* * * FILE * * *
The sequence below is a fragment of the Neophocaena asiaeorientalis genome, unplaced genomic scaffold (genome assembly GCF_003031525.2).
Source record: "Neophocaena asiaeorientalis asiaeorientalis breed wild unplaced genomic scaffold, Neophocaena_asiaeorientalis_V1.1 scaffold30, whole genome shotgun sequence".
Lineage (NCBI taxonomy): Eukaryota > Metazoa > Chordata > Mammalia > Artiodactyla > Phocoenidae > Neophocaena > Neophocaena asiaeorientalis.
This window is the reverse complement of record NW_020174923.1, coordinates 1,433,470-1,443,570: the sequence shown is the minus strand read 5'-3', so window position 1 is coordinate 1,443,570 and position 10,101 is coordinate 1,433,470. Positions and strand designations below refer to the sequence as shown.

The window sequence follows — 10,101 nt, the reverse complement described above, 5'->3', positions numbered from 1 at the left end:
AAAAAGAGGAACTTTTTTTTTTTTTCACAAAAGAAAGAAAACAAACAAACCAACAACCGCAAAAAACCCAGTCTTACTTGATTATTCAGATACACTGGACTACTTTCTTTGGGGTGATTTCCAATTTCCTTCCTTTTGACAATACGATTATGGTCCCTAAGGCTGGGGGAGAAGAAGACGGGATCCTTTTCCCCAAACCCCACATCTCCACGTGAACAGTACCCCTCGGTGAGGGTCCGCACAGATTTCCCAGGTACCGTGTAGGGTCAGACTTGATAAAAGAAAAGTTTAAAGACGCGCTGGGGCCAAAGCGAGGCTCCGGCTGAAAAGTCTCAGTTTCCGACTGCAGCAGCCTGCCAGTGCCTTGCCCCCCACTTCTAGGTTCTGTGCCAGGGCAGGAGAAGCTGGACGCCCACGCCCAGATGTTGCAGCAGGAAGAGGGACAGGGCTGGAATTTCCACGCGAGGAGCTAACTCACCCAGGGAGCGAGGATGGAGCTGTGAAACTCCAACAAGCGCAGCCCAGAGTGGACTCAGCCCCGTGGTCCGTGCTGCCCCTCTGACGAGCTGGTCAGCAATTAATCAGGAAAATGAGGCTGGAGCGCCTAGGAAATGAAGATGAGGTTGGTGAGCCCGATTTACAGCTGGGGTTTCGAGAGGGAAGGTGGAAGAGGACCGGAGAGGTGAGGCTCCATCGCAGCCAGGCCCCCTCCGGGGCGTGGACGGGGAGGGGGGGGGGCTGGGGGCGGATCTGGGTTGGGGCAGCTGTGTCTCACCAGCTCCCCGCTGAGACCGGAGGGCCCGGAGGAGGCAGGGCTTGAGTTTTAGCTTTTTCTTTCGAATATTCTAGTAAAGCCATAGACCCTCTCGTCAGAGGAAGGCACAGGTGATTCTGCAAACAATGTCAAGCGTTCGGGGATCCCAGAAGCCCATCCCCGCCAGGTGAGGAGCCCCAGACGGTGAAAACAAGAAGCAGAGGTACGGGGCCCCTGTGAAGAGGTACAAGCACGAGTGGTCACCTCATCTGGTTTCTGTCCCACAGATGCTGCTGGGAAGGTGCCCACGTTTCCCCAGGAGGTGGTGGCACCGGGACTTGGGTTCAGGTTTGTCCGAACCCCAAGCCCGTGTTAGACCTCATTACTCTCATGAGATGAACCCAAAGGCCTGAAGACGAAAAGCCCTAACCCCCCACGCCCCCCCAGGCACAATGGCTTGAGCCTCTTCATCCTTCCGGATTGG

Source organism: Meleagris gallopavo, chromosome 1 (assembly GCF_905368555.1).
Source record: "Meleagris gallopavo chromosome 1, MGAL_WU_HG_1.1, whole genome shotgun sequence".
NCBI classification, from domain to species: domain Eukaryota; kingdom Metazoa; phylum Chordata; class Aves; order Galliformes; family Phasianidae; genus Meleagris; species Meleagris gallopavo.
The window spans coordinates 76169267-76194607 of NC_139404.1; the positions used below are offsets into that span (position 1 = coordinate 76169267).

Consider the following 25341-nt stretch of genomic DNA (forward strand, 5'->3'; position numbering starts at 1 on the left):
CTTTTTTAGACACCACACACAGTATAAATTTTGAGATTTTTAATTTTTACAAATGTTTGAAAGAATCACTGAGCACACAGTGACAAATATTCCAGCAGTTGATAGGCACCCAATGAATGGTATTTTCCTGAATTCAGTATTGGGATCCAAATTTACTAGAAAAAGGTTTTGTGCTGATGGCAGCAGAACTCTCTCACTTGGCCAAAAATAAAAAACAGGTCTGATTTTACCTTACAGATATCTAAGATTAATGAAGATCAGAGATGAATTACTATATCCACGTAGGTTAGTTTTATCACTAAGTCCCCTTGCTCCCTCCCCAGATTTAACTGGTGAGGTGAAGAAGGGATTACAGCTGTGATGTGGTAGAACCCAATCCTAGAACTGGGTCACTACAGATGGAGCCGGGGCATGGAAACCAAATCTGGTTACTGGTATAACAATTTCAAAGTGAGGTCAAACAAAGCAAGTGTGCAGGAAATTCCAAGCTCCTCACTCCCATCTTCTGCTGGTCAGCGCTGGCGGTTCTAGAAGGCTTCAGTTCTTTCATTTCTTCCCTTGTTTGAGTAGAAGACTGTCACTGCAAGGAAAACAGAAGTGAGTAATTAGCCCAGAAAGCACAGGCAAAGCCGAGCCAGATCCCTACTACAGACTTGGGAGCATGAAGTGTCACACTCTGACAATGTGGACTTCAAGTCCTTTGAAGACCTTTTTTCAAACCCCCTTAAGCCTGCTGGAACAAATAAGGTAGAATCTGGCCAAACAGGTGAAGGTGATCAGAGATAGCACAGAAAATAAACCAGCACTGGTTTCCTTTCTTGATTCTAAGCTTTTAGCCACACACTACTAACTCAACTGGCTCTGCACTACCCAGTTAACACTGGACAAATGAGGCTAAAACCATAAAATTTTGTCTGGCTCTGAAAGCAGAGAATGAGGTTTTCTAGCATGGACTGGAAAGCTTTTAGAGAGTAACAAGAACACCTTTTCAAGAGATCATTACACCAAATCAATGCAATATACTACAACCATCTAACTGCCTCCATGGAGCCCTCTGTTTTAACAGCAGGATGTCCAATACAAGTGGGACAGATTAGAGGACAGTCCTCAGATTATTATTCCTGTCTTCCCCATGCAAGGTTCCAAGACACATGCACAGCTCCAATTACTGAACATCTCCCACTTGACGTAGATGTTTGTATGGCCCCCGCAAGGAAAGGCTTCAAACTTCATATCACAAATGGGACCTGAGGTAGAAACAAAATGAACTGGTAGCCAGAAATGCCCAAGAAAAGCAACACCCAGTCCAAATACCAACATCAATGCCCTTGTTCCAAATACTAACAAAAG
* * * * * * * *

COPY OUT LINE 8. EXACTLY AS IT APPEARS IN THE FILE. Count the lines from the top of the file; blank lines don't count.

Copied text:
Source record: "Meleagris gallopavo chromosome 1, MGAL_WU_HG_1.1, whole genome shotgun sequence".